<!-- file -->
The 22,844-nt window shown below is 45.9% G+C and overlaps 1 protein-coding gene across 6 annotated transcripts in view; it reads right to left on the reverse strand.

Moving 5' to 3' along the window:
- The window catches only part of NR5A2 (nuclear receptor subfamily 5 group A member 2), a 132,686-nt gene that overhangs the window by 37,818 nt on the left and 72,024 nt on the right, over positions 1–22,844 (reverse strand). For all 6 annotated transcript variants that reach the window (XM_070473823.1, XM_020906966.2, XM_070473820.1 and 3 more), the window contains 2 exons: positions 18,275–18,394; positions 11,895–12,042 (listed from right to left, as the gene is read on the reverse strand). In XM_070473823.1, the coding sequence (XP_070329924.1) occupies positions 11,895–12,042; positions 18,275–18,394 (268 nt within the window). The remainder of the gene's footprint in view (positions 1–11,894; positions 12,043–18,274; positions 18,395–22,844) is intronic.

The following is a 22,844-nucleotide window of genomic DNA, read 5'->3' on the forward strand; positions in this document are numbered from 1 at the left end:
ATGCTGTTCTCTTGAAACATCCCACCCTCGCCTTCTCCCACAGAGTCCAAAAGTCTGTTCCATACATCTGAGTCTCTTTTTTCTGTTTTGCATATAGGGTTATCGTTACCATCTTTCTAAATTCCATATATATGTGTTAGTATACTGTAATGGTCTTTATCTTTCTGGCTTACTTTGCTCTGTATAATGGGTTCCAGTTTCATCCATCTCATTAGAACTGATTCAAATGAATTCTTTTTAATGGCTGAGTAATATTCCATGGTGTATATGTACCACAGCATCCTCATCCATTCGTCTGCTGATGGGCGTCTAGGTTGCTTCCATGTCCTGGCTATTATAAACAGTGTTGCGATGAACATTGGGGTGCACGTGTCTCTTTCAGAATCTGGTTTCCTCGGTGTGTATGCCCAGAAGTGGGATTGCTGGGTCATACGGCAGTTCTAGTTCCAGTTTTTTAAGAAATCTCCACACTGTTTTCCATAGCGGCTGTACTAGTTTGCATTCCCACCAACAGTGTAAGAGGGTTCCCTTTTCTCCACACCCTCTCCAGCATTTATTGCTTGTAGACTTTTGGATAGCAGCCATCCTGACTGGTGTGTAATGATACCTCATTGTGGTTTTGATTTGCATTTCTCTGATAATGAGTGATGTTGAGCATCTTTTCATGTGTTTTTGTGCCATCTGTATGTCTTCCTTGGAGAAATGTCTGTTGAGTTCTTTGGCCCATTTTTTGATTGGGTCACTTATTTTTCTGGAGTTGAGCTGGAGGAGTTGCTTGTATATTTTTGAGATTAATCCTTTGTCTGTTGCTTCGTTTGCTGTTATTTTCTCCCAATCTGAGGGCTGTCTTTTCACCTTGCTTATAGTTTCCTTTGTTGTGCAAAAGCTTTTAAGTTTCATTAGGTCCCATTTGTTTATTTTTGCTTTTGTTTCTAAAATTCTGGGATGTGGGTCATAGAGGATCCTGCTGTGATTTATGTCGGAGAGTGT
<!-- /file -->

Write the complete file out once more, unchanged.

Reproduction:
The 22,844-nt window shown below is 45.9% G+C and overlaps 1 protein-coding gene across 6 annotated transcripts in view; it reads right to left on the reverse strand.

Moving 5' to 3' along the window:
- The window catches only part of NR5A2 (nuclear receptor subfamily 5 group A member 2), a 132,686-nt gene that overhangs the window by 37,818 nt on the left and 72,024 nt on the right, over positions 1–22,844 (reverse strand). For all 6 annotated transcript variants that reach the window (XM_070473823.1, XM_020906966.2, XM_070473820.1 and 3 more), the window contains 2 exons: positions 18,275–18,394; positions 11,895–12,042 (listed from right to left, as the gene is read on the reverse strand). In XM_070473823.1, the coding sequence (XP_070329924.1) occupies positions 11,895–12,042; positions 18,275–18,394 (268 nt within the window). The remainder of the gene's footprint in view (positions 1–11,894; positions 12,043–18,274; positions 18,395–22,844) is intronic.

The following is a 22,844-nucleotide window of genomic DNA, read 5'->3' on the forward strand; positions in this document are numbered from 1 at the left end:
ATGCTGTTCTCTTGAAACATCCCACCCTCGCCTTCTCCCACAGAGTCCAAAAGTCTGTTCCATACATCTGAGTCTCTTTTTTCTGTTTTGCATATAGGGTTATCGTTACCATCTTTCTAAATTCCATATATATGTGTTAGTATACTGTAATGGTCTTTATCTTTCTGGCTTACTTTGCTCTGTATAATGGGTTCCAGTTTCATCCATCTCATTAGAACTGATTCAAATGAATTCTTTTTAATGGCTGAGTAATATTCCATGGTGTATATGTACCACAGCATCCTCATCCATTCGTCTGCTGATGGGCGTCTAGGTTGCTTCCATGTCCTGGCTATTATAAACAGTGTTGCGATGAACATTGGGGTGCACGTGTCTCTTTCAGAATCTGGTTTCCTCGGTGTGTATGCCCAGAAGTGGGATTGCTGGGTCATACGGCAGTTCTAGTTCCAGTTTTTTAAGAAATCTCCACACTGTTTTCCATAGCGGCTGTACTAGTTTGCATTCCCACCAACAGTGTAAGAGGGTTCCCTTTTCTCCACACCCTCTCCAGCATTTATTGCTTGTAGACTTTTGGATAGCAGCCATCCTGACTGGTGTGTAATGATACCTCATTGTGGTTTTGATTTGCATTTCTCTGATAATGAGTGATGTTGAGCATCTTTTCATGTGTTTTTGTGCCATCTGTATGTCTTCCTTGGAGAAATGTCTGTTGAGTTCTTTGGCCCATTTTTTGATTGGGTCACTTATTTTTCTGGAGTTGAGCTGGAGGAGTTGCTTGTATATTTTTGAGATTAATCCTTTGTCTGTTGCTTCGTTTGCTGTTATTTTCTCCCAATCTGAGGGCTGTCTTTTCACCTTGCTTATAGTTTCCTTTGTTGTGCAAAAGCTTTTAAGTTTCATTAGGTCCCATTTGTTTATTTTTGCTTTTGTTTCTAAAATTCTGGGATGTGGGTCATAGAGGATCCTGCTGTGATTTATGTCGGAGAGTGT